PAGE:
Property taxes in Minnesota have soared since 2002, the product of state policies that have shifted more public costs on to property tax and more of the property tax on to homeowners. Minnesota 2020 Property Tax Report: 2002-2010 examines the causes of the growth in property taxes and what can be done about it.
The principle culprit behind statewide property tax increases since 2002 is the reduction in revenue the state shares with local governments. In constant 2010 dollars, state aid to local governments has fallen by $2.6 billion since 2002. In response, local governments have increased property taxes by $1.7 billion. However, property tax increases weren’t enough to replace lost state aid; therefore, total revenue of Minnesota local governments fell. In fact since 2002, local government revenues have fallen much more rapidly than state government revenues.
Real per capita statewide property taxes increased by 26 percent from 2002 to 2010. Specific county, city and school district property tax increases are contained within the report. In addition, an online supplement to the report shows trends in property taxes, state aid, and revenue base for all Minnesota cities with more than 5,000 in population.
For most of the last eight years, homeowner property taxes increased more rapidly than property taxes in general. Contrary to conventional wisdom, rapid growth in homestead estimated market value was not the primary cause of exceptionally large homeowner property tax increases since 2002; rather, features of the state property tax system, such as the structure of the homestead market value credit, played a bigger role.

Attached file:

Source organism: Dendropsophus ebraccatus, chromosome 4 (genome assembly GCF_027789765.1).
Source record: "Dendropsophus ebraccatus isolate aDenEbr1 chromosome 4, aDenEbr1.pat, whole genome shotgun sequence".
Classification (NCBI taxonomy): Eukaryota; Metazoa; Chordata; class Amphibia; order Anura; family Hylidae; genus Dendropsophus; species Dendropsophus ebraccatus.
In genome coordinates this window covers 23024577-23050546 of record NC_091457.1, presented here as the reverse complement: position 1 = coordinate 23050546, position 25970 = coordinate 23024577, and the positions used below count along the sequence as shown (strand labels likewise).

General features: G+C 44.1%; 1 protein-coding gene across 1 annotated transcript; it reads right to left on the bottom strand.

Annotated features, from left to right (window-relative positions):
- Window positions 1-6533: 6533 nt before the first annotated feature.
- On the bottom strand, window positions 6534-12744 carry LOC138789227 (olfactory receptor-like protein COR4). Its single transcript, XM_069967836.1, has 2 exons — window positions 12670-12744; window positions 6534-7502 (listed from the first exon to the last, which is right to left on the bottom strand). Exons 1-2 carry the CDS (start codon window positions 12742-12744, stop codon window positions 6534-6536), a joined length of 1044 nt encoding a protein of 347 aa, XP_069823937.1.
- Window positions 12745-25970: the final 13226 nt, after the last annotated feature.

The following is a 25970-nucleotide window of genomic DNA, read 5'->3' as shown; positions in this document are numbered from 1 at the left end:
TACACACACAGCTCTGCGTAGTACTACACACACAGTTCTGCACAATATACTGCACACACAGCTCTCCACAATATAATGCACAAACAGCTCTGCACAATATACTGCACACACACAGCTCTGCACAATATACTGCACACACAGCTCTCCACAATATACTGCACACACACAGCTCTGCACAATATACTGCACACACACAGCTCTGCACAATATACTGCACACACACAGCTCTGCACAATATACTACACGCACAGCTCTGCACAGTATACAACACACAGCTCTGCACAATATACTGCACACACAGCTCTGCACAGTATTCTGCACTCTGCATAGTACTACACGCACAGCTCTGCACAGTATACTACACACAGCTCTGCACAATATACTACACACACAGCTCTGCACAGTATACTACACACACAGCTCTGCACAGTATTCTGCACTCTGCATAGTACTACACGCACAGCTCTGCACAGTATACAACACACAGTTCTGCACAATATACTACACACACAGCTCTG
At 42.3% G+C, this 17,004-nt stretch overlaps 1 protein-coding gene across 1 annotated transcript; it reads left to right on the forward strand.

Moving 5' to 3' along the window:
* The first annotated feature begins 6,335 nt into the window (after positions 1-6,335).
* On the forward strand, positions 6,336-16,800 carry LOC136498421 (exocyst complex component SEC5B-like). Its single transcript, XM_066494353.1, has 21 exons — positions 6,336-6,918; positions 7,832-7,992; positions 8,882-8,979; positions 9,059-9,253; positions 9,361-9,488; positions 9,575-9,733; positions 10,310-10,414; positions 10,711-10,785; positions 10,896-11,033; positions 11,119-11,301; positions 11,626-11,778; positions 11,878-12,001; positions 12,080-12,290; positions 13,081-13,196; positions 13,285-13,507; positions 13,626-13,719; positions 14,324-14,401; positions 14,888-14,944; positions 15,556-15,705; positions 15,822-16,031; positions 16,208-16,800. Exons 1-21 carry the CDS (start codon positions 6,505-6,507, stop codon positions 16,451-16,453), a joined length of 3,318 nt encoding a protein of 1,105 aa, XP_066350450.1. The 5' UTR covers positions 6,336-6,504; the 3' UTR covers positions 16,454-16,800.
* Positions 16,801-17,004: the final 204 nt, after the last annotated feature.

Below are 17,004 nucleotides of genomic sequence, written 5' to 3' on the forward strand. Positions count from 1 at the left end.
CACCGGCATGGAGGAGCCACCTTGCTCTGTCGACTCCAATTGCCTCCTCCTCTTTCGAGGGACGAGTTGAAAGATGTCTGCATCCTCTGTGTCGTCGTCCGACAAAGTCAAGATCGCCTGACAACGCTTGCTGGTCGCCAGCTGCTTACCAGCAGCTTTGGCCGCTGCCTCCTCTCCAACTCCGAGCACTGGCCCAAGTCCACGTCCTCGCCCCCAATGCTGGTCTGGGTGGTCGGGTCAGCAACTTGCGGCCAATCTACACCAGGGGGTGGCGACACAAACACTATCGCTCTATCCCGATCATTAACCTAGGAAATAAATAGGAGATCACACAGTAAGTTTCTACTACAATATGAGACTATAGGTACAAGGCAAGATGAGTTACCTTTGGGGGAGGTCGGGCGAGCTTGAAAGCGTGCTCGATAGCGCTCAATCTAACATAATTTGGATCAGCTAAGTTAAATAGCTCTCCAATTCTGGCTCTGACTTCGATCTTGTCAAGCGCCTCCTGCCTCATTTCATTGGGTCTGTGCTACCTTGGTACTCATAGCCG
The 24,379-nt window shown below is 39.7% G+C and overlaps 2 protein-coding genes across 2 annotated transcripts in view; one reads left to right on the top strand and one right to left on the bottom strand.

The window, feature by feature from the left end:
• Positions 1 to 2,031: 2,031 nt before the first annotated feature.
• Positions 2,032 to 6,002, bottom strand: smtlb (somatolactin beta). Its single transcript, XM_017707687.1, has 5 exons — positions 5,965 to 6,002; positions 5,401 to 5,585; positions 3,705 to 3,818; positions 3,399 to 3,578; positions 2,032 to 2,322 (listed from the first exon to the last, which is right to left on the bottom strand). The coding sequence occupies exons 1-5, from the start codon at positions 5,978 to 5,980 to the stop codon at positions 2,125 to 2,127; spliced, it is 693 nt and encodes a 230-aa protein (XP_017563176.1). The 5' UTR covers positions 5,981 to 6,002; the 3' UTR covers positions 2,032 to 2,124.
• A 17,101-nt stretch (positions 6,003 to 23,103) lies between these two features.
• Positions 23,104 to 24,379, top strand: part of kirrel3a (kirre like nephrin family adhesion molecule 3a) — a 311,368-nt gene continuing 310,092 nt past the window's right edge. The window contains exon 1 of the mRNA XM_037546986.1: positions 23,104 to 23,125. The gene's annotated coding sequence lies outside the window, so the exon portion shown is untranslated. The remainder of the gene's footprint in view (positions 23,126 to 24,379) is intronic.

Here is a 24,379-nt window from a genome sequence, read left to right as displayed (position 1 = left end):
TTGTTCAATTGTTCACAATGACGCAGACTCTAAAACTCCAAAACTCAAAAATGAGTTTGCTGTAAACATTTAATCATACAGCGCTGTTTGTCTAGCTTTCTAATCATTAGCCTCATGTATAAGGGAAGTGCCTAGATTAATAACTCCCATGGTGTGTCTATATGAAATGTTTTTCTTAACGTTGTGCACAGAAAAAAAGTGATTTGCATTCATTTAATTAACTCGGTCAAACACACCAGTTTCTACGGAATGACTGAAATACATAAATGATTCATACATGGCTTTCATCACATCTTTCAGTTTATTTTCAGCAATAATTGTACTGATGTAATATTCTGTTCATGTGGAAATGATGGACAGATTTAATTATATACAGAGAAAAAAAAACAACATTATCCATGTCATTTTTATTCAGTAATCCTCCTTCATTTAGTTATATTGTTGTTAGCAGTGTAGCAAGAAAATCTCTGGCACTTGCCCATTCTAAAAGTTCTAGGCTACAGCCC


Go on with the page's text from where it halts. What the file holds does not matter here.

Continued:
However, in 2010, there was a low rate of property tax growth and decline in average homestead property taxes. This is a welcome deviation from the pattern of the previous seven years. Still, in the absence of reform, this trend is likely temporary. Large state aid cuts in 2010 occurred after 2010 property tax levels were set; 2011 property taxes could increase as local governments attempt to recover a portion of their 2010 aid reduction. In addition, while aid to counties and cities is scheduled to increase in 2011, a massive $7 billion dollar budget deficit jeopardizes these increases. Furthermore, some of the forces that led to rapid homeowner property tax growth in the past could resurface.
Minnesota 2020 Property Tax Report: 2002-2010 describes the measures needed to repair Minnesota’s state-local fiscal relationship. First and foremost, an increase in state revenue is needed so that a disproportionate share of the state’s budget mess is not perennially dumped into the laps of local governments and property taxpayers through massive cuts in state revenue sharing with counties, cities, and school districts. Minnesota leads the nation in the decline of real per capita own-source revenue since 2002; in light of this fact, there is no reason why state revenue increases cannot be part of a balanced solution to Minnesota’s ongoing deficit problem.
In addition, several features of Minnesota’s property tax system should be altered so that homeowners don’t shoulder a disproportionate share of future property tax increases. For example, the market value homestead credit could be restructured so that the credit does not automatically shrink as home values grow. Other measures are outlined in the report.
Minnesota 2020 Property Tax Report: 2002-2010 examines trends in Minnesota property taxes over the last eight years from a progressive perspective, with the goal of ascertaining the true causes of property tax increases and ultimately moving Minnesota’s property tax policy discussion forward.